Monday, May 12, 2014

Leaping Lizards! It’s a frog!

The Corroboree Frog is a striking looking frog. It has distinct yellow stripes set against shiny black skin. Bumblebees would be jealous. J The name ‘Corroboree’ comes to us from the Aborigine. It means gathering, or meeting. Traditionally, attendees of the ‘meeting’ would adorn themselves with yellow markings like those of the frog.

We’ll be talking about this critically endangered frog today, but I’ll also be touching on frogs in general. Many scientists believe that frogs are a major environmental indicator. Just what do we mean by that? An environmental indicator is a signal that may announce some change in a bio diverse (bio diverse refers to many living creatures in a particular range) area or community. Animal and plant life in a given area influence each other. When there is a change in the biome, or ecological community, there may be wider effects for other life forms within that community. This is a complex subject, but the important take away is that scientists agree that something as small as a frog can be an indicator, which can provide information about an environment, and the effects a change within a particular environment may have. That impact may have an effect on other life forms near or far from the original biome.

For more information about biomes and environmental indicators I suggest the following web site:

We’ll talk a bit more about the frog as an environmental indicator in a bit, but let’s get back to the star of this week’s post, the Corroboree Frog. Corroboree Frogs are very, very small.  I think the below picture pretty much says it all. Females are larger than males, and they don’t have webbed feet.

The Corroboree Frog lives in southeastern Australia in a forest called the Kosciuszko National Park. They live 4200 feet above sea level, and they are very difficult to see in their natural environment. They like hiding under logs and rocks.

Mount Kosciusko National Park is located in the southeastern portion of New South Wales, between Melbourne and Sydney Australia.

Mount Kosciusko National Park is located in the southeastern portion of New South Wales, between Melbourne and Sydney Australia.

There has been a continual decline in the Corroboree Frog population. To counter the decline, scientists have been harvesting the frogs’ eggs and depositing them back into their natural environment. This program, which is taking place in the Melbourne Zoo, The Healesville Sanctuary and the Taronga Zoo, provides hope that the small population in Kosciusko Park will grow.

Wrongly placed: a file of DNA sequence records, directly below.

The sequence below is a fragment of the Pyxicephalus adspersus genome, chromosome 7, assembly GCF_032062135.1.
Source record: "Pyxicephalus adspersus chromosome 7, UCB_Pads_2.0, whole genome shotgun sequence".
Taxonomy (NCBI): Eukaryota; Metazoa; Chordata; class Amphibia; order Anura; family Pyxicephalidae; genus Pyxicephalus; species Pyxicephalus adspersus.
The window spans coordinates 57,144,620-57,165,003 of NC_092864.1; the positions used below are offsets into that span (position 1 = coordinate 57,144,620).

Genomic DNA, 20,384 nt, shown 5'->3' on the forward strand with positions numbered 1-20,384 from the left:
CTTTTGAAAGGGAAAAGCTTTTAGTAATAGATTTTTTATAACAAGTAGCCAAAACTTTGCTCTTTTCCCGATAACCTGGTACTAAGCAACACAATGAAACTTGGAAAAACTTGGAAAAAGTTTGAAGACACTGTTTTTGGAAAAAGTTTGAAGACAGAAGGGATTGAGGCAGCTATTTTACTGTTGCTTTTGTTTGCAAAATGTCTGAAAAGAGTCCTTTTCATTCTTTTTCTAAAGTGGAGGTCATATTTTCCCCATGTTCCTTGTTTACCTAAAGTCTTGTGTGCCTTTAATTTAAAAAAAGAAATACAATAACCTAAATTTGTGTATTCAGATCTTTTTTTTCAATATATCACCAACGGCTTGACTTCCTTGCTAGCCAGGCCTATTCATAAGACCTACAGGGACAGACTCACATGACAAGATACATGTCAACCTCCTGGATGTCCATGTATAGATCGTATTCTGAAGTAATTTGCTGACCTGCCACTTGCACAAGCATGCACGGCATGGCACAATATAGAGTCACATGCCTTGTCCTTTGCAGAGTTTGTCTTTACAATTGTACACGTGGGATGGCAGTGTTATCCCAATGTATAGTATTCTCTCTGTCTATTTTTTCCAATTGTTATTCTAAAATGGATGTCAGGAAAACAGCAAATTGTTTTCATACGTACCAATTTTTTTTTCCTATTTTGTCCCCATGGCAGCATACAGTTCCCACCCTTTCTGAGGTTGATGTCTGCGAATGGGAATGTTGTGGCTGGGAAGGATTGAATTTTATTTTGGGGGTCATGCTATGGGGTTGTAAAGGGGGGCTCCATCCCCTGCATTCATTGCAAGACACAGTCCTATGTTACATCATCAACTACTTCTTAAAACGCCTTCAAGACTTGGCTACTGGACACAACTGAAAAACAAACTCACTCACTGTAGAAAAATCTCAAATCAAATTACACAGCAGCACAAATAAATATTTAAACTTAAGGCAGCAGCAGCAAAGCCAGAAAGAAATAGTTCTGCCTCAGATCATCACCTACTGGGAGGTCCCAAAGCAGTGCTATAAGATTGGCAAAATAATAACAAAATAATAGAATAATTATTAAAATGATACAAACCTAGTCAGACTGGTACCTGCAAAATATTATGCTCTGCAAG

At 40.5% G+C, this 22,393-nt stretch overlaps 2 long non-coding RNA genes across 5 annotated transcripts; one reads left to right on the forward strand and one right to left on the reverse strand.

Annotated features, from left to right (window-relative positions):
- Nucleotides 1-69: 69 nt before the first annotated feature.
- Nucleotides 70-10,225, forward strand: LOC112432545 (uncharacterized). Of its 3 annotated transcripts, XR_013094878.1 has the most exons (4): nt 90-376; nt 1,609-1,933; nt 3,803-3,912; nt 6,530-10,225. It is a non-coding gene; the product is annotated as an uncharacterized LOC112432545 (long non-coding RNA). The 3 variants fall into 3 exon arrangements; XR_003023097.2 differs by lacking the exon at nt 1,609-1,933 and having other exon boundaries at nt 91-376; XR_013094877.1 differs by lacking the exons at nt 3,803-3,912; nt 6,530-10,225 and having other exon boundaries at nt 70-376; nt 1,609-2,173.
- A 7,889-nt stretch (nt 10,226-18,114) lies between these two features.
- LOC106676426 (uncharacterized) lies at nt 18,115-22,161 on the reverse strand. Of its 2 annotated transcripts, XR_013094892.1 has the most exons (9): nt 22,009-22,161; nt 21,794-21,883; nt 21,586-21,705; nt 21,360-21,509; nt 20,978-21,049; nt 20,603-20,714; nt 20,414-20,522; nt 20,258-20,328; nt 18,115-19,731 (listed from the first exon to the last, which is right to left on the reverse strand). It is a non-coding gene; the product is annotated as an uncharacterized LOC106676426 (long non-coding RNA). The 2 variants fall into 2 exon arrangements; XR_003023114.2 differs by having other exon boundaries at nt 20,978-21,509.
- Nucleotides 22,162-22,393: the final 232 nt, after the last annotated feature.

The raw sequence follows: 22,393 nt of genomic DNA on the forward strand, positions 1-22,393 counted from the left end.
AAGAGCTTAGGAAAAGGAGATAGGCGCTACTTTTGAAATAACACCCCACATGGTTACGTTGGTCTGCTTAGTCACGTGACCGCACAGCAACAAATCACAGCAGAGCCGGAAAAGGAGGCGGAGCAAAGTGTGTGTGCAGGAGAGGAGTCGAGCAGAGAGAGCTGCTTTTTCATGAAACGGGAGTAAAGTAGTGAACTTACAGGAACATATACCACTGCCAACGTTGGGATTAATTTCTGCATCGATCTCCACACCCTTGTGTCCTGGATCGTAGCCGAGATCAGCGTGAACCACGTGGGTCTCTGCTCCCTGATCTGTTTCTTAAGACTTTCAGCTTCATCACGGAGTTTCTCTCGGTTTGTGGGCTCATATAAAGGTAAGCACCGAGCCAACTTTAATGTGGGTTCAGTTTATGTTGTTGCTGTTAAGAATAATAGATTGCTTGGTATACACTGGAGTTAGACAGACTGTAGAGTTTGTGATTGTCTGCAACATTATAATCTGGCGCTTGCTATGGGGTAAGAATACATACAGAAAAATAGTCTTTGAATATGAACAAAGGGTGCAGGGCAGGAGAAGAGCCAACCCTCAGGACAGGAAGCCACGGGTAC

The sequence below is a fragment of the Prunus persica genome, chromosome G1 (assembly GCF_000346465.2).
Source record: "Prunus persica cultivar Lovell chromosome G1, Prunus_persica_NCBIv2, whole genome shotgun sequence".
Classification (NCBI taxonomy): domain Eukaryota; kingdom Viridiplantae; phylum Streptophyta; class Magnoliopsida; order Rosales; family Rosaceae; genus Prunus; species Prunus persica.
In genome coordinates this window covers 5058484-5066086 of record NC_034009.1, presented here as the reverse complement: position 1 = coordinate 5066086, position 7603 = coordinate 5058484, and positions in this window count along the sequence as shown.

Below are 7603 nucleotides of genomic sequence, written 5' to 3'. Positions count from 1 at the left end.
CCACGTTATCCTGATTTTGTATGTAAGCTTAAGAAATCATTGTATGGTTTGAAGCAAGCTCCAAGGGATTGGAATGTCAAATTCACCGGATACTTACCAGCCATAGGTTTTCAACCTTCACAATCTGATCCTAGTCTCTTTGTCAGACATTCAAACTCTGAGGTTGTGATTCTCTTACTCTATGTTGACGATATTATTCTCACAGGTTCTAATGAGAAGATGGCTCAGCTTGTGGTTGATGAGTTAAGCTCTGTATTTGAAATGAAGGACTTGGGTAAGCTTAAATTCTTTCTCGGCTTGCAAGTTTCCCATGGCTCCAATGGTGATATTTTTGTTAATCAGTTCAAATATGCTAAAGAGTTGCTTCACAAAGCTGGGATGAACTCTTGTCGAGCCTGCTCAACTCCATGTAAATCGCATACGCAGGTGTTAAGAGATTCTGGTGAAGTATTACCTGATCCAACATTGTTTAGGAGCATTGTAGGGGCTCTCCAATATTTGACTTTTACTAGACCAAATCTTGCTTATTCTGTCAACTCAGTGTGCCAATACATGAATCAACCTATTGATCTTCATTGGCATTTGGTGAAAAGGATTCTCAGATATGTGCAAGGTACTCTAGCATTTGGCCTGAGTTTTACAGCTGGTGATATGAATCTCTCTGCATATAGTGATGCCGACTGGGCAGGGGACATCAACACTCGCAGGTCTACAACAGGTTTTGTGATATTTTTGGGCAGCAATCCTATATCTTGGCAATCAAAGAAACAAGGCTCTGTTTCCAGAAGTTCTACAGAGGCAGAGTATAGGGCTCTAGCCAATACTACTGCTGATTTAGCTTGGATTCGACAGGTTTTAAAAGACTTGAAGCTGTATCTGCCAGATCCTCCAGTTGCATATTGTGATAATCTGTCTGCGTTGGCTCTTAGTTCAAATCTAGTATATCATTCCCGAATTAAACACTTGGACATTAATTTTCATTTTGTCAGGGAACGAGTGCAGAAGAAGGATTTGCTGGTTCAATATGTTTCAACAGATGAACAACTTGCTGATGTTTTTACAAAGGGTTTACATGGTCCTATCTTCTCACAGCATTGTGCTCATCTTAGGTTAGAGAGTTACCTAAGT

Currently, scientists believe that the main cause for the frog’s decline is a fungus called chytrid fungus. There is a particular type of chytrid fungus that has the ability to infect many of the world’s frog populations. The fungus invades the frog’s skin and causes an imbalance in the frog’s electrolytes (chemical elements that conduct electrical signals). Without these electrolytes, the frog’s organs cannot function properly, their nervous and respiratory systems are attacked and the frog dies. 

In the wild, the Corroboree Frog has a very unusual breeding behavior. The male frog builds a nest and then he starts to ‘sing.’ When a lady Corroboree Frog is attracted to the males’ song, she will lay her eggs in the nest he has built. The tadpoles grow within the eggs, but remain there for up to seven months. They will wait for the autumn rains or spring thaw to flood the nests. When the tadpoles emerge from the eggs, they go through a metamorphosis (change of shape or appearance) into an adult frog.   

Most frogs that are brightly colored, like our Corroboree Frog, are poisonous. They produce toxins in their bodies from the insects they eat. The Corroboree Frog is very unusual in that it produces its own toxin.

I once saw a display of various poison dart frogs right here in Connecticut. They are brightly colored as a warning to predators – “Don’t eat me or you’ll die!”  Here are some pictures of very small, but very poisonous frogs.

I wanted to give you one last thing to think about before we go. In researching for this post, I read that although extinction of species is a natural event, the extinction rate for amphibians around the world, including frogs, is extremely high. ‘No group of animals has a higher rate of endangerment than amphibians. Scientists estimate that a third or more of all the roughly 6,300 known species of amphibians are at risk of extinction…’ (

Now that’s something to think about!

I found I cool video about poison dart frogs. I hope you enjoy it. 

For more information about the Corroboree Frog, or frogs in general, visit the following sites:

As usual, my sincere thanks to for information.

Please come back to visit, and share this post with your family and friends.

Jeanne E. Rogers, Award Winning Author
The Sword of Demelza, Where Endangered Animals Heroes Roam the Pages!
Available on Amazon

No comments:

Post a Comment